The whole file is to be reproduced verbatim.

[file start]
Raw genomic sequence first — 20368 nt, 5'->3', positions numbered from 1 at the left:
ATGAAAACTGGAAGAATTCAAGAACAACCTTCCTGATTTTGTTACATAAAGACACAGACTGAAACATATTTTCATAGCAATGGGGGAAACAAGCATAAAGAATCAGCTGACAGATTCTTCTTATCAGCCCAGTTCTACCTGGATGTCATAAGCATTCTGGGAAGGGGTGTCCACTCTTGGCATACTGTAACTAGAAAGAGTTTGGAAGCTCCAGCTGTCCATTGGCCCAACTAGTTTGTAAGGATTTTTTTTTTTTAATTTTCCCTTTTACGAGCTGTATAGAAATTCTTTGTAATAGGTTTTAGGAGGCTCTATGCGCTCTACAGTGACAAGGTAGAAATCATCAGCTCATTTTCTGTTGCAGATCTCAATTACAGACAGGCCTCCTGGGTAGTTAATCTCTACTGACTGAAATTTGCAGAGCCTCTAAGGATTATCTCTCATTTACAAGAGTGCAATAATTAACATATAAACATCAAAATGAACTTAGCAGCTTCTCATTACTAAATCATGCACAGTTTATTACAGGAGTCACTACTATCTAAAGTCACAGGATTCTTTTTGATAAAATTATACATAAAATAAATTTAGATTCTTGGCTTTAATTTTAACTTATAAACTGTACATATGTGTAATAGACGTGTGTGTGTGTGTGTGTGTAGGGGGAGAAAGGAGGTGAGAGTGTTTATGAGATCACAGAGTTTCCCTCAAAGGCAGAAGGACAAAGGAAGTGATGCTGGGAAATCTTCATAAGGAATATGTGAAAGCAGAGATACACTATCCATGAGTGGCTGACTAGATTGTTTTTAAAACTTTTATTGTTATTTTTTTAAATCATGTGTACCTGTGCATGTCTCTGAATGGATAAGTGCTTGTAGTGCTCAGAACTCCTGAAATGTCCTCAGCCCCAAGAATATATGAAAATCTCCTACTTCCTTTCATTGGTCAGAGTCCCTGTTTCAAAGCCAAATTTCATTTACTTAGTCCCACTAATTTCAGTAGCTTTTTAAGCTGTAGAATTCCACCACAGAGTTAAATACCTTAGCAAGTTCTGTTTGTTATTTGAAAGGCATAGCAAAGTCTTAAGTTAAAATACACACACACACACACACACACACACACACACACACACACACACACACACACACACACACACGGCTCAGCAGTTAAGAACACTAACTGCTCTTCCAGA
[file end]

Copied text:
Raw genomic sequence first — 20368 nt, 5'->3', positions numbered from 1 at the left:
ATGAAAACTGGAAGAATTCAAGAACAACCTTCCTGATTTTGTTACATAAAGACACAGACTGAAACATATTTTCATAGCAATGGGGGAAACAAGCATAAAGAATCAGCTGACAGATTCTTCTTATCAGCCCAGTTCTACCTGGATGTCATAAGCATTCTGGGAAGGGGTGTCCACTCTTGGCATACTGTAACTAGAAAGAGTTTGGAAGCTCCAGCTGTCCATTGGCCCAACTAGTTTGTAAGGATTTTTTTTTTTTAATTTTCCCTTTTACGAGCTGTATAGAAATTCTTTGTAATAGGTTTTAGGAGGCTCTATGCGCTCTACAGTGACAAGGTAGAAATCATCAGCTCATTTTCTGTTGCAGATCTCAATTACAGACAGGCCTCCTGGGTAGTTAATCTCTACTGACTGAAATTTGCAGAGCCTCTAAGGATTATCTCTCATTTACAAGAGTGCAATAATTAACATATAAACATCAAAATGAACTTAGCAGCTTCTCATTACTAAATCATGCACAGTTTATTACAGGAGTCACTACTATCTAAAGTCACAGGATTCTTTTTGATAAAATTATACATAAAATAAATTTAGATTCTTGGCTTTAATTTTAACTTATAAACTGTACATATGTGTAATAGACGTGTGTGTGTGTGTGTGTGTAGGGGGAGAAAGGAGGTGAGAGTGTTTATGAGATCACAGAGTTTCCCTCAAAGGCAGAAGGACAAAGGAAGTGATGCTGGGAAATCTTCATAAGGAATATGTGAAAGCAGAGATACACTATCCATGAGTGGCTGACTAGATTGTTTTTAAAACTTTTATTGTTATTTTTTTAAATCATGTGTACCTGTGCATGTCTCTGAATGGATAAGTGCTTGTAGTGCTCAGAACTCCTGAAATGTCCTCAGCCCCAAGAATATATGAAAATCTCCTACTTCCTTTCATTGGTCAGAGTCCCTGTTTCAAAGCCAAATTTCATTTACTTAGTCCCACTAATTTCAGTAGCTTTTTAAGCTGTAGAATTCCACCACAGAGTTAAATACCTTAGCAAGTTCTGTTTGTTATTTGAAAGGCATAGCAAAGTCTTAAGTTAAAATACACACACACACACACACACACACACACACACACACACACACACACACACACACACACACACGGCTCAGCAGTTAAGAACACTAACTGCTCTTCCAGA